First off... Yes I took pictures of two toilets. These two beauties come from Bologna, Italy and came from two hotels. The interesting thing is that beyond the obvious interaction model they have similar looking but exactly opposite flushing mechanisms.
The first uses a push button mechanism while the second uses a pull mechanism. Just looking at them it's hard to tell the two apart. I call this a UI-phemism. Similar UI but different interaction models. Another example by Donald Norman is a door that looks the same for pulling as it does for pushing.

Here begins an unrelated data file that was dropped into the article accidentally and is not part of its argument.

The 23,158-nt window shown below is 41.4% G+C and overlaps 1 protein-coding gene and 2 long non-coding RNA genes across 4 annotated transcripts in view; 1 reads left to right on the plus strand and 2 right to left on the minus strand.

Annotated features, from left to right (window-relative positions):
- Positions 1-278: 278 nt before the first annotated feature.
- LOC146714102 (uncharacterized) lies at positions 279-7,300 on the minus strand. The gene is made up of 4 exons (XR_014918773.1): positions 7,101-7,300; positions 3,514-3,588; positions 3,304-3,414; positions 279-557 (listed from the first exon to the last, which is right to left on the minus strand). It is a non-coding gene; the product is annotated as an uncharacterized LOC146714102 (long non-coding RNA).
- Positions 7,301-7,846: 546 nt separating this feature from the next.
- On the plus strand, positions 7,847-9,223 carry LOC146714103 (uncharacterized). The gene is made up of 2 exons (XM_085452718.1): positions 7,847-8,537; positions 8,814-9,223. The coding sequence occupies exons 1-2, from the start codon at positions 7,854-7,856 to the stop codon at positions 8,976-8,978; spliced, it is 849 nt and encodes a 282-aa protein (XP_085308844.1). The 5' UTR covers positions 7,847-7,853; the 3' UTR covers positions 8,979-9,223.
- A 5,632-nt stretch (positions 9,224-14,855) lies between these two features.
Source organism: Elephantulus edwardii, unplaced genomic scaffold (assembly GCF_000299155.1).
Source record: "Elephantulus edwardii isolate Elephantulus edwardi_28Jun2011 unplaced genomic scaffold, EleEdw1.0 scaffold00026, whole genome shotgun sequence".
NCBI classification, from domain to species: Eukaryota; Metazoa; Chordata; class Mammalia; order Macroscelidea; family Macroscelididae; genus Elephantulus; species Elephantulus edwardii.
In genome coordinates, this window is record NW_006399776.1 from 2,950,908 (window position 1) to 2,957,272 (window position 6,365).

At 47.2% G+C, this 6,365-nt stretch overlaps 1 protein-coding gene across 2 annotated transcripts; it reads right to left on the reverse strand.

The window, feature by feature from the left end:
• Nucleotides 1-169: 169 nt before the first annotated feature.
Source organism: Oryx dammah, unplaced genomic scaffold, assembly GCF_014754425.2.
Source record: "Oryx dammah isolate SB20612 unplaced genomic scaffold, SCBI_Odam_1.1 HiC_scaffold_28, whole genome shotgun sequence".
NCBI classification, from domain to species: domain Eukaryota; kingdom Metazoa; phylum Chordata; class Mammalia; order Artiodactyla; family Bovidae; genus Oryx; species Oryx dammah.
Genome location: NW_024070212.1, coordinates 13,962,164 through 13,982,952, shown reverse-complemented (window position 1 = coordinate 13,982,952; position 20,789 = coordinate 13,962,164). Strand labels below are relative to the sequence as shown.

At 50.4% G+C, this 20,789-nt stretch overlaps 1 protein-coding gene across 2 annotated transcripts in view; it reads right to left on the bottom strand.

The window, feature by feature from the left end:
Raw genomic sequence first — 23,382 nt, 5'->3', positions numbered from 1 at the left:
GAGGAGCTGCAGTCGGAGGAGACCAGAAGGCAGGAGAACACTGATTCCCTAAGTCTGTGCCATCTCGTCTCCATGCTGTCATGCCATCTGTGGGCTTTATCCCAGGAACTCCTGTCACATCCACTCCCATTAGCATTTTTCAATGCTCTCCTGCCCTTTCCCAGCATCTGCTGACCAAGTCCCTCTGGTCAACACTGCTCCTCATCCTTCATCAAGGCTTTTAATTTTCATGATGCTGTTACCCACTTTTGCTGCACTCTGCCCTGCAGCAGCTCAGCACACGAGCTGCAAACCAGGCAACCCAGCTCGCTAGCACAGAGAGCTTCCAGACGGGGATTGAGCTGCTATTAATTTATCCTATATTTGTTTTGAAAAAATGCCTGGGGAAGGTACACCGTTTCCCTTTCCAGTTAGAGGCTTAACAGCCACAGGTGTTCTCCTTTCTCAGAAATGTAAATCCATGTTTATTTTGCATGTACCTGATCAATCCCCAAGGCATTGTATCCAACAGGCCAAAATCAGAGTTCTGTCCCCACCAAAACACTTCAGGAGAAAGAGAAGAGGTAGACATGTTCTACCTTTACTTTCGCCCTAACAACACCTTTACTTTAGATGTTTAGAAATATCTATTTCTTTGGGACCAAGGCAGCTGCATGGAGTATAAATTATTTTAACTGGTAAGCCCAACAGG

I sometimes see the same thing in computer interfaces. For example a scrollbar that instead of scrolling content is used as a slider control. Another example is using a checkbox control instead of a multiple choice radio button.
Consistency and predictability help people quickly learn new devices and transfer knowledge between similar devices. There is no rule that says that the gas pedal is on the right and the break is on the left however all cars recognize that this consistency is important.
Interestingly there is a "correct" choice for the bathroom problem. When possible the interface interaction should match the action you are trying to perform. In this case you want things to go down and away. Pulling up to flush is very disconcerting.